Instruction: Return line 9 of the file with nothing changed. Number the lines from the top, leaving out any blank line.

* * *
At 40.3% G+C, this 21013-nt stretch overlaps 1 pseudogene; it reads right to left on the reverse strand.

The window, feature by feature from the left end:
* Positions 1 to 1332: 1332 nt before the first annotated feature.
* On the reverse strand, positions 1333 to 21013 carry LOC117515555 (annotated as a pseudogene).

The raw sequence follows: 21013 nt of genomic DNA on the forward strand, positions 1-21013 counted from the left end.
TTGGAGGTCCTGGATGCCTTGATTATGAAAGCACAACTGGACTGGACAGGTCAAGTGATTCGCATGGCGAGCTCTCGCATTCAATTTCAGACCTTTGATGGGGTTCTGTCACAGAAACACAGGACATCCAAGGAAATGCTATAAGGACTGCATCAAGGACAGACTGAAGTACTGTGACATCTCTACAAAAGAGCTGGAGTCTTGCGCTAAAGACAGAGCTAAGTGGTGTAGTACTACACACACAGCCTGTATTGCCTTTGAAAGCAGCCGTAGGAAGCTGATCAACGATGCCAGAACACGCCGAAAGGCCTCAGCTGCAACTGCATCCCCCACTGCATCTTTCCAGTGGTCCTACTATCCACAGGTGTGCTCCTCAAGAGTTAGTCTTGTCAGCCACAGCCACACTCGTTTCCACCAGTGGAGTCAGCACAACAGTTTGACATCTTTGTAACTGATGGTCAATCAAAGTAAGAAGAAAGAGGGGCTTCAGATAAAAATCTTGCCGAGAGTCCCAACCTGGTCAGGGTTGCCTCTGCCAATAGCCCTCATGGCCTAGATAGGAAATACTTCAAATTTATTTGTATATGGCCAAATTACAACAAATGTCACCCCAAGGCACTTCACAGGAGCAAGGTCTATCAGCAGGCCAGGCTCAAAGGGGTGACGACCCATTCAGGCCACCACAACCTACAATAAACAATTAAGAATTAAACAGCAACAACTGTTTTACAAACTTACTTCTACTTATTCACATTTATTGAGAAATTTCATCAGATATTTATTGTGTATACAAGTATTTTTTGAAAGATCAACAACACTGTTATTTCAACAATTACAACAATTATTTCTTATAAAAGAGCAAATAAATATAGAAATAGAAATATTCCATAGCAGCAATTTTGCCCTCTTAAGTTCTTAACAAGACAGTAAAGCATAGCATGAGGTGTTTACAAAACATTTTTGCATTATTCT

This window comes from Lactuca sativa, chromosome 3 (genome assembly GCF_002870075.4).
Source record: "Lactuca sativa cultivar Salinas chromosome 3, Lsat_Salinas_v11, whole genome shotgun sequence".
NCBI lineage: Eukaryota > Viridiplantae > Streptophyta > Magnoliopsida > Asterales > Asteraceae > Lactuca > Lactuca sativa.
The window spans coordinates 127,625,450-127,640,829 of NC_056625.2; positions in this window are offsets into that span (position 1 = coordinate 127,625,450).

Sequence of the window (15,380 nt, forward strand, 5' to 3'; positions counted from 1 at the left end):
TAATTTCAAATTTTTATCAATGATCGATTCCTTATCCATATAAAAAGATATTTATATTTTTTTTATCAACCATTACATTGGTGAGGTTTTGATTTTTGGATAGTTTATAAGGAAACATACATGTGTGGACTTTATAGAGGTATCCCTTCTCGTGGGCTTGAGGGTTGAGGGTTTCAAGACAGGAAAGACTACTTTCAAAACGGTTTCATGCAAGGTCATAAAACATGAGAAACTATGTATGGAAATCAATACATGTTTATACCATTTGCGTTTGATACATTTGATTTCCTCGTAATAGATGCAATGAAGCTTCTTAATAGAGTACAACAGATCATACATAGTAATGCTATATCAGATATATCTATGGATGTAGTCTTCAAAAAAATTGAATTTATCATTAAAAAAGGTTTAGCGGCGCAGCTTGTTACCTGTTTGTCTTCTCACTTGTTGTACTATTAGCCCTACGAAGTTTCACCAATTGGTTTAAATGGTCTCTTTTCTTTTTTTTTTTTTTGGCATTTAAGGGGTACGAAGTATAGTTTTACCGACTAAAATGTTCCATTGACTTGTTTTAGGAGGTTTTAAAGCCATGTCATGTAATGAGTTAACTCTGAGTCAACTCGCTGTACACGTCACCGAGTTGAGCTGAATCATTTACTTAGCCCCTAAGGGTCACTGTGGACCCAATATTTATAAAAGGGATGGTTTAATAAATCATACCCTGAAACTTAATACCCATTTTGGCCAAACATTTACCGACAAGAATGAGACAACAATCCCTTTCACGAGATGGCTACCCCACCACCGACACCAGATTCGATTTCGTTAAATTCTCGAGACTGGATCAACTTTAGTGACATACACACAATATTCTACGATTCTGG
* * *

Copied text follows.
NCBI lineage: Eukaryota > Viridiplantae > Streptophyta > Magnoliopsida > Asterales > Asteraceae > Lactuca > Lactuca sativa.